Jennifer Broutin Farah is attempting to amp up the already extolled locavore movement--by moving the concept of "locally grown" from your neighborhood farmers' market to mere steps from the dinner table.
For the past five years the 31-year-old founder and CEO of SproutsIO has been looking for ways to bring food production closer to city dwellers with an in-home, soil-free gardening system that can be controlled with a mobile app.
"A lot of people don't realize that there's a tremendous amount of waste every year due to supply chain inefficiencies involved in getting food from farm to table with industrial agriculture," she says. "One of the most important things with this is to bring the food growing closer to the end user."
Soil-free, or aeroponic, growing uses water mist to deliver nutrients to plants and oxygen to their roots. In fact, Broutin Farah says that in a year's time her system can produce six times the harvest grown by identical plants in soil--including leafy greens like lettuce, bok choy, spinach, and kale; small fruiting plants like tomatoes, cucumbers, beans, and peas; and root vegetables like radishes, carrots, and potatoes.
Broutin Farah envisions SproutsIO, which gives each plant its own pod to grow in and allows users to track growth with sensors, will become a companion to the refrigerator and decrease the amount of wilted, rotting fruits and veggies that end up in the crisper.
"I grew up outside Detroit in the suburbs and I used to grow tomatoes with my mom--every one of those tomatoes, at the end of the summer, had a home," she says. "So I would drive to my cousin's house to take some to them or come up with inventive things to make with tomatoes. We had that kind of intimacy with the plants by growing them, so we cared about what happened to them."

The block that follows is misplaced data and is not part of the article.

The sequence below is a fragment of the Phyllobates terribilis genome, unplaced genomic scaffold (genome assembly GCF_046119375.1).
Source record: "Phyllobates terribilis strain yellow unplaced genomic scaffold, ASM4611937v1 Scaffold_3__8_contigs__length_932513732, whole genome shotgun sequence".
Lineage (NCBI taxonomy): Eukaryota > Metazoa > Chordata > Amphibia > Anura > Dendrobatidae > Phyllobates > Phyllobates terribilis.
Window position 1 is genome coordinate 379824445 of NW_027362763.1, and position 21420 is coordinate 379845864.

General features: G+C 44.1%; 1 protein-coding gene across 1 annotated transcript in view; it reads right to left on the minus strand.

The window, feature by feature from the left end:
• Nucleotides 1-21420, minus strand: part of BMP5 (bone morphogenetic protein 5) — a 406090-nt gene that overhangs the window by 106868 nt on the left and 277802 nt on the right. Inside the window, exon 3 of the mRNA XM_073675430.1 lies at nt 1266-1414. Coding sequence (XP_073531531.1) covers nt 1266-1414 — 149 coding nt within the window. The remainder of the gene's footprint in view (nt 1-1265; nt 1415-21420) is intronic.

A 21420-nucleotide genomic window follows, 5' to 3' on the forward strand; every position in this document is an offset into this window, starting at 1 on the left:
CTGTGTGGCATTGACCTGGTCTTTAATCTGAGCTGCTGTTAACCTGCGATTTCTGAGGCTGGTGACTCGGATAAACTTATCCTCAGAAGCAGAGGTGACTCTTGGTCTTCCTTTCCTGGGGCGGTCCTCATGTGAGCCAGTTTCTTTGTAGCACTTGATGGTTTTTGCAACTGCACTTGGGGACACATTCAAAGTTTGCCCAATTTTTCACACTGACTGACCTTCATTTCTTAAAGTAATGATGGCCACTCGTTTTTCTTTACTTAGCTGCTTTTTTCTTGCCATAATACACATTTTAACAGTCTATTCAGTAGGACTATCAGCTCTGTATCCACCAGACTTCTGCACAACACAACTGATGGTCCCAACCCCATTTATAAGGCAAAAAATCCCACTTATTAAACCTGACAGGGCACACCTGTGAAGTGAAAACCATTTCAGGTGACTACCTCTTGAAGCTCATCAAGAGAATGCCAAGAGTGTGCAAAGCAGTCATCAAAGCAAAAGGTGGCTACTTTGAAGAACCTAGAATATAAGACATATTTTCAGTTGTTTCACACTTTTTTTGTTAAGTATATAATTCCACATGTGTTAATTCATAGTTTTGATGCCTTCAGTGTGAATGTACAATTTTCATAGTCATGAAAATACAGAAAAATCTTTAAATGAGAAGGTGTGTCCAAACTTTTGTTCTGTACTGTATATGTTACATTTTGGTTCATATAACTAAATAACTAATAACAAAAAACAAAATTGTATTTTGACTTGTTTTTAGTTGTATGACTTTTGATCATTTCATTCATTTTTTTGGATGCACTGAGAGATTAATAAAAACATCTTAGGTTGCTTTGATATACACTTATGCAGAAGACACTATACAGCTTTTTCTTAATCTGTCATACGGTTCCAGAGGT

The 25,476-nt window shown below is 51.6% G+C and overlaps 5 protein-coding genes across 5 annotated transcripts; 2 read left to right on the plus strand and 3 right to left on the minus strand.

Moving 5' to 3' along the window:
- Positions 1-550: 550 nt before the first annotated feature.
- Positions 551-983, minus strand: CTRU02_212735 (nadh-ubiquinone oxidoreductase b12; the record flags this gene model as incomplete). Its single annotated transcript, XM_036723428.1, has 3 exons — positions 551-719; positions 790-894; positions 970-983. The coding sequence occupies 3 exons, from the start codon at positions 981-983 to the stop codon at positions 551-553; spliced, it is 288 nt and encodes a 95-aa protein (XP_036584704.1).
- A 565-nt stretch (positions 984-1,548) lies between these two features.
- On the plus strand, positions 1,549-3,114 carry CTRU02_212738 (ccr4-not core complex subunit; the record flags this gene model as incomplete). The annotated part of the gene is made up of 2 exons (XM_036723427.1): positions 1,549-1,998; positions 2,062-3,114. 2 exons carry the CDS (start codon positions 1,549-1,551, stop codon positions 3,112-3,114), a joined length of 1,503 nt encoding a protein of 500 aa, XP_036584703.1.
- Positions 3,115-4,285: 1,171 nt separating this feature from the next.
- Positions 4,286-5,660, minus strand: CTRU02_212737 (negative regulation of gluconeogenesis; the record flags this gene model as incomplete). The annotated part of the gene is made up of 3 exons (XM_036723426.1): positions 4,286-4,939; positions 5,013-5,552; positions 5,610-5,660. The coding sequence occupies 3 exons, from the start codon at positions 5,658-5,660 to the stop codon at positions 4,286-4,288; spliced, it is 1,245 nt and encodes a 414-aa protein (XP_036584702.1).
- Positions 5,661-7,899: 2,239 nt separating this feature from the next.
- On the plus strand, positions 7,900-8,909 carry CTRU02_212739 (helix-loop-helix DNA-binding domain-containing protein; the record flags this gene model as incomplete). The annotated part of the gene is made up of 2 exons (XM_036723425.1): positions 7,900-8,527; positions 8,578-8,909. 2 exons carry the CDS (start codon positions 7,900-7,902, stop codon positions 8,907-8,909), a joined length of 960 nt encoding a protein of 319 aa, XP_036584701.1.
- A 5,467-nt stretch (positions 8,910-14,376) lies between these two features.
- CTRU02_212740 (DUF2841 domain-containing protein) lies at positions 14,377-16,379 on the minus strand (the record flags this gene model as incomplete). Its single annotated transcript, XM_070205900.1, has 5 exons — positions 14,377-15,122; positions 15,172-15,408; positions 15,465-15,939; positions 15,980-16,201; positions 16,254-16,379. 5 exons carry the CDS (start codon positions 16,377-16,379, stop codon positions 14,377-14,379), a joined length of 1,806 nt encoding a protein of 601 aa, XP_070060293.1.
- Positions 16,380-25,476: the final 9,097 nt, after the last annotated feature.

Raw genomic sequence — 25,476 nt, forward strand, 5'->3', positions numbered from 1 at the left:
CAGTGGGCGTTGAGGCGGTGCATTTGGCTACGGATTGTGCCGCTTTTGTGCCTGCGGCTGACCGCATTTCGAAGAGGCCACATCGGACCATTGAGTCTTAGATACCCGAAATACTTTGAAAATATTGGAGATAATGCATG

Drawing on her background in architecture and passion for urban planning, Broutin Farah knew SproutsIO would have to look more "modern fixture" than "laboratory experiment" to win over people with limited space.
"Right now any kind of indoor growing system is at a hobbyist scale. You have to go to Home Depot and 10 other stores to get parts, then you put it together and it looks like a science project, and it's ugly," she says.
The system started moving from idea to prototype when Broutin Farah was working in the Massachusetts Institute of Technology's Media Laboratory as a candidate for a master's degree in media arts and science.
She knew the system would have to completely eliminate the learning curve that keeps people without a natural green thumb from starting a container garden on their windowsill.
"I've oftentimes tried to grow orchids and I'm really awful at it," she says. "I've tried every possible variety and manner in which to grow them. I don't know if I'm overwatering them or it's the temperature that's off--the ability to know what's going on behind the scenes with your plants is huge."
That's why she built the SproutsIO system with sensors that clue in growers to the humidity, temperature, pH, and light needs of a plant without the need for bulky extra equipment. She wants giving each plant individualized care to be as easy as a few taps and swipes on a smartphone, even for people who spend weeks at a time away from their SproutsIO system.
Another bonus of linking the system to a mobile app, which is being designed to work with iOS and Android devices: Growers who harvest a particularly tasty crop of spinach can send specs to a friend as a cheat sheet.
Broutin Farah and her team won $100,000 in a startup competition from Founder.org and are now putting together the pieces of their manufacturing supply chain, though no on-sale date has been set. "It's really important this isn't something you get and it's just interesting for a month or two," she says. "We want it to be something that's integrated into your life."
[Images courtesy of SproutsIO]